Phono Preamplifiers

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Hi-Fi Choice  |  Nov 23, 2018  |  0 comments
Bavaria-based Lindemann is perhaps best known as a purveyor of audio products aimed at the high-end hi-fi sector, but to mark its 25 years in business the company has launched a series of more affordable components. The Limetree range uses the same 120 x 120mm form factor and the moving-magnet and moving-coil phono stage is the first to be released in the UK through distributor Elite Audio. We’re told that a USB DAC, headphone amplifier and streamer components will follow in due course.
Hi-Fi Choice  |  Sep 11, 2018  |  0 comments
Committed to vinyl replay long before the current popularity of the medium, Creek Audio’s OBH range of phono stages has been around for 25 years. The OBH-8mk2 is the latest iteration of the design and is the entry-level model in the range, sitting just below the long-running £300 OBH-15mk2 (HFC 407). The OBH-8mk2 is a straightforward moving-magnet phono stage with fixed loading and no user adjustments. The new design uses an integrated circuit for the gain stage powered by a 24V supply, which is something that has been present on OBH designs since their inception.
Hi-Fi Choice  |  Feb 05, 2015  |  0 comments
Getting a valve phono stage to work well is no easy task when you bear in mind that on the quieter parts of a record, the output from a moving coil cartridge may only be about a millionth of a volt. This needs to be amplified up to a standard line-level output of around 1. 2Vrms, so for a start the whole circuit and power supply needs to be as quiet as a mouse. Then the stage itself also has to be first rate and stable under all operating conditions.
Ed Selley  |  Jan 09, 2012  |  0 comments
Royal performance Creek has upped the ante with its first no compromise phono stage, Jason Kennedy puts the new Wyndsor through its paces Creek introduced the Wyndsor name with its fi rst turntable in 2010 (HFC 302) and now it has a phono stage to match. This is a two-box design with exemplary casework and a front panel interface that allows you to confi gure preset parameters for several different cartridges and have it remember each by name. This will be a boon to anyone who regularly changes cartridge and needs to set specifi c gain, impedance and capacitance for each. Another feature that we are beginning to see on a growing number of phono stages is balanced inputs, albeit not in conventional form.
Ed Selley  |  May 16, 2011  |  0 comments
The final frontier Primare's beautifully built, full-width phono stage is the perfect partner for serious vinyl systems says analogue addict Jason Kennedy Primare’s new R32 has got to be the biggest phono stage on the market for under a grand, In fact, you could fit a dozen Dynavector P75 MkII stages inside it! Size is not usually considered a bonus in such devices but it has two benefits: you get a component that matches the rest on your rack and it’s extremely well built. You also get plenty of space between the power supply and the internal circuitry. When you are amplifying the pitiful output of a moving coil cartridge you need the quietest environment you can get and this is one way of achieving it. Back in black In 2009, we reviewed Primare’s R20 phono stage (HFC 320), which was half the width of the R32 and nearly half the price, but had the unusual feature of variable gain for the MM input only.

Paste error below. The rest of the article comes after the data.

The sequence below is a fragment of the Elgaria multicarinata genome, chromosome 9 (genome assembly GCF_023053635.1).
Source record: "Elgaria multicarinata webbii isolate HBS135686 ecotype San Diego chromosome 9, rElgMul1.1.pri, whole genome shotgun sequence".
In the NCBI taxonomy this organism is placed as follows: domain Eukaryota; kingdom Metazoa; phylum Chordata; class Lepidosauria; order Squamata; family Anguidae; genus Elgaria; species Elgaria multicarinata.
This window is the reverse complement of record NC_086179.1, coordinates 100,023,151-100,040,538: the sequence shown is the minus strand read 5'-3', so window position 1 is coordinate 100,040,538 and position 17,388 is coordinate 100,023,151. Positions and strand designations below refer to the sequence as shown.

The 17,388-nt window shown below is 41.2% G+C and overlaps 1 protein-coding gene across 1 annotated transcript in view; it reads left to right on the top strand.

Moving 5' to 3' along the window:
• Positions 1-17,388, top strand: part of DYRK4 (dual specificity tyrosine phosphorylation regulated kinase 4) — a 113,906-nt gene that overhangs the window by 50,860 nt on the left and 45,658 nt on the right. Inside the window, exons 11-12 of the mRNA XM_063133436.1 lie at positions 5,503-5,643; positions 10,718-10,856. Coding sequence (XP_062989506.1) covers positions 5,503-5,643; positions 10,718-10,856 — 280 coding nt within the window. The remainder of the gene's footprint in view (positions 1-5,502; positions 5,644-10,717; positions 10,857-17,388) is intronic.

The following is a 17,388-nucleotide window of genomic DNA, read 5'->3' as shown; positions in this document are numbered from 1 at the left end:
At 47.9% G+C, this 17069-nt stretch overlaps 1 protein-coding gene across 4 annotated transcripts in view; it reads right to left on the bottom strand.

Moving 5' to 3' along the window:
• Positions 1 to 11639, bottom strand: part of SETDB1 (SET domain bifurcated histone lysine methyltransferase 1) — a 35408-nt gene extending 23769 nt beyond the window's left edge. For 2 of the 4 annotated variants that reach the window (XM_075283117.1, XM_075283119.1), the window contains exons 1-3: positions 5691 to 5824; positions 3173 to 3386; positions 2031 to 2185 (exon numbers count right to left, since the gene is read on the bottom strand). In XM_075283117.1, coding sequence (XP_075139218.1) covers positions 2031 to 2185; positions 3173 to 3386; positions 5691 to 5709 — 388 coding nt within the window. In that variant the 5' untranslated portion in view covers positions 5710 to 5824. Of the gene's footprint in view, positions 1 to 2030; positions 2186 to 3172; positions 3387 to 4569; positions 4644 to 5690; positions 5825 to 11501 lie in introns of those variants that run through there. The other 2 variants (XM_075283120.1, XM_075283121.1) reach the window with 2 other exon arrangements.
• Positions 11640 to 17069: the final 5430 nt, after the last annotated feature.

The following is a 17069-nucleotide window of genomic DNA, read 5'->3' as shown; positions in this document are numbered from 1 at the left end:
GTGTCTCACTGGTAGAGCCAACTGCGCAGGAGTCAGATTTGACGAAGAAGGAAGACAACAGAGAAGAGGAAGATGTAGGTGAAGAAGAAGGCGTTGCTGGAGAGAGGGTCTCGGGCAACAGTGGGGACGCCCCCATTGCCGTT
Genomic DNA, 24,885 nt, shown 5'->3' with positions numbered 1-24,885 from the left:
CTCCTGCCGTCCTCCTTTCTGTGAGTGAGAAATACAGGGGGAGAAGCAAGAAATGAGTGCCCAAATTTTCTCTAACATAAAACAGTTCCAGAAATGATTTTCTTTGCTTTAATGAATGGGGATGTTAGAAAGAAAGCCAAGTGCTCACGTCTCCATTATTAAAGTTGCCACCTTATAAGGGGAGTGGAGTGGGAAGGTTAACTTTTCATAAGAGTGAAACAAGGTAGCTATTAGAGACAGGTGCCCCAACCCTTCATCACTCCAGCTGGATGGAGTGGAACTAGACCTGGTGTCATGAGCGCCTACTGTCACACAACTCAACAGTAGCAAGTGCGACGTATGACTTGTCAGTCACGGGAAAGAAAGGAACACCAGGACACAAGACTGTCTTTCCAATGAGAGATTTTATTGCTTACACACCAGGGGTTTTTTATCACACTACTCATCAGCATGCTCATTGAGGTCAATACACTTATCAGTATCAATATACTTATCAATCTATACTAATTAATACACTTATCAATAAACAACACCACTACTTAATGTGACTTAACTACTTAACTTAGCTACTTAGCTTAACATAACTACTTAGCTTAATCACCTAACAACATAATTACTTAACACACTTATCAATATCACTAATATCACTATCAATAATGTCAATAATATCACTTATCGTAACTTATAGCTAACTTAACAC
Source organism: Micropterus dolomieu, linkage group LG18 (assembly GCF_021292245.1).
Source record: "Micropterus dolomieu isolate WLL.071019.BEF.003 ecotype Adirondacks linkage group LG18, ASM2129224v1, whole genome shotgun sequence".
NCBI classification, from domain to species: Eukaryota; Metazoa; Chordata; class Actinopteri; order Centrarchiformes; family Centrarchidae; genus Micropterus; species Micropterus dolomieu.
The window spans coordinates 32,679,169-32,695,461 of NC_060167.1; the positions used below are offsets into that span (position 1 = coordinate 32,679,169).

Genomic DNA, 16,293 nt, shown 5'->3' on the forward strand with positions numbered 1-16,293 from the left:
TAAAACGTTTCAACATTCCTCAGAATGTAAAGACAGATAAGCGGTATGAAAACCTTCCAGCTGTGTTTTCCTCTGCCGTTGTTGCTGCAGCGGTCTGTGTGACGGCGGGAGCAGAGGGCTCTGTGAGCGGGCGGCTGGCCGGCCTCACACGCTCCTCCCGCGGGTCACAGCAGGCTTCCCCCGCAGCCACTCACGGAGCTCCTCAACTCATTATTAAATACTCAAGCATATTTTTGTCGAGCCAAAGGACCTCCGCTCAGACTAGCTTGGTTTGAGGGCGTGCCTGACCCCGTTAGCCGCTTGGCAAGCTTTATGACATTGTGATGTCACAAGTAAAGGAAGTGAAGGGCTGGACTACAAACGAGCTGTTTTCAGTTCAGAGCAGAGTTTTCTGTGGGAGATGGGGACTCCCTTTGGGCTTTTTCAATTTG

Ed Selley  |  Apr 28, 2011  |  0 comments
Just for the record Can a humble cartridge-maker craft the perfect phono stage? Dynavector’s radical P-75 looks to invigorate Jason Kennedy’s LP collection In many respects you would expect companies that make cartridges to be the best placed to design a phono stage, but this is still quite a rare practice (van den Hul and Rega are notable exceptions). Dynavector is not just a cartridge maker of course, it has an electronics wing in New Zealand and used to make an amplifier with stereo- enhancing circuitry, there is also a discontinued head amplifier on its website. Its compact P-75 phono stage is now in its second generation and has something of a cult following, so we thought it time to investigate. Degrees of grain The P75 does a couple of things rather differently to most.
Ed Selley  |  Jul 02, 2010  |  0 comments
Bright and beautiful In this exclusive review Jimmy Hughes looks at Linn's new 'universal' phono stage and discovers a must-have tool for LP lovers It goes without saying that Linn’s Uphorik phono stage will have plenty of appeal to serious vinyl enthusiasts: those lucky individuals with a top class turntable, arm and cartridge, who are intent on making their precious collection of LPs sound as good as is humanly possible. Yet, the Uphorik will also appeal to record fans in general, proving once and for all that the vinyl LP is still very much alive and kicking in 2010. Which is pretty impressive news, given that its rival, the compact disc is fast approaching its 30th birthday. More importantly, vinyl is becoming increasingly popular among younger hi-fi enthusiasts born long after its heyday - see our feature on p84.